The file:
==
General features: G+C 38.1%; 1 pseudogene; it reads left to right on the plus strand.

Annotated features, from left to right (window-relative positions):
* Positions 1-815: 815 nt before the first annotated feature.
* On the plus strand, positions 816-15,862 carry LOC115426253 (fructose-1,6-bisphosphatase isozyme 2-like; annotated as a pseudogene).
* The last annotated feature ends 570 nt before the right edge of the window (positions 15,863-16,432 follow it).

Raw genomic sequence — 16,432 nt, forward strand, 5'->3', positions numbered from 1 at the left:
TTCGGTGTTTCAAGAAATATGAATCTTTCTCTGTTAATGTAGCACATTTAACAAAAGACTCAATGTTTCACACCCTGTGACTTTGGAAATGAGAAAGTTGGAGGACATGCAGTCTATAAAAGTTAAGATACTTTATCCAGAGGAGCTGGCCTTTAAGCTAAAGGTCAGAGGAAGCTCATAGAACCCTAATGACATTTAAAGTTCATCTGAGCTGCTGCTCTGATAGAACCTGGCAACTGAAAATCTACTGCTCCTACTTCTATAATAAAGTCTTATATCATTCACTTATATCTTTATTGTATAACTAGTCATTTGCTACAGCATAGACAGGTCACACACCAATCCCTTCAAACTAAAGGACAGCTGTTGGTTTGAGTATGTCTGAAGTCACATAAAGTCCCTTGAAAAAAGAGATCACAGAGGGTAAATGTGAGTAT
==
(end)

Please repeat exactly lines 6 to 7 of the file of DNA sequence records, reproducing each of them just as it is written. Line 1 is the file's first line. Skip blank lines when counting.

Raw genomic sequence — 16,432 nt, forward strand, 5'->3', positions numbered from 1 at the left:
TTCGGTGTTTCAAGAAATATGAATCTTTCTCTGTTAATGTAGCACATTTAACAAAAGACTCAATGTTTCACACCCTGTGACTTTGGAAATGAGAAAGTTGGAGGACATGCAGTCTATAAAAGTTAAGATACTTTATCCAGAGGAGCTGGCCTTTAAGCTAAAGGTCAGAGGAAGCTCATAGAACCCTAATGACATTTAAAGTTCATCTGAGCTGCTGCTCTGATAGAACCTGGCAACTGAAAATCTACTGCTCCTACTTCTATAATAAAGTCTTATATCATTCACTTATATCTTTATTGTATAACTAGTCATTTGCTACAGCATAGACAGGTCACACACCAATCCCTTCAAACTAAAGGACAGCTGTTGGTTTGAGTATGTCTGAAGTCACATAAAGTCCCTTGAAAAAAGAGATCACAGAGGGTAAATGTGAGTAT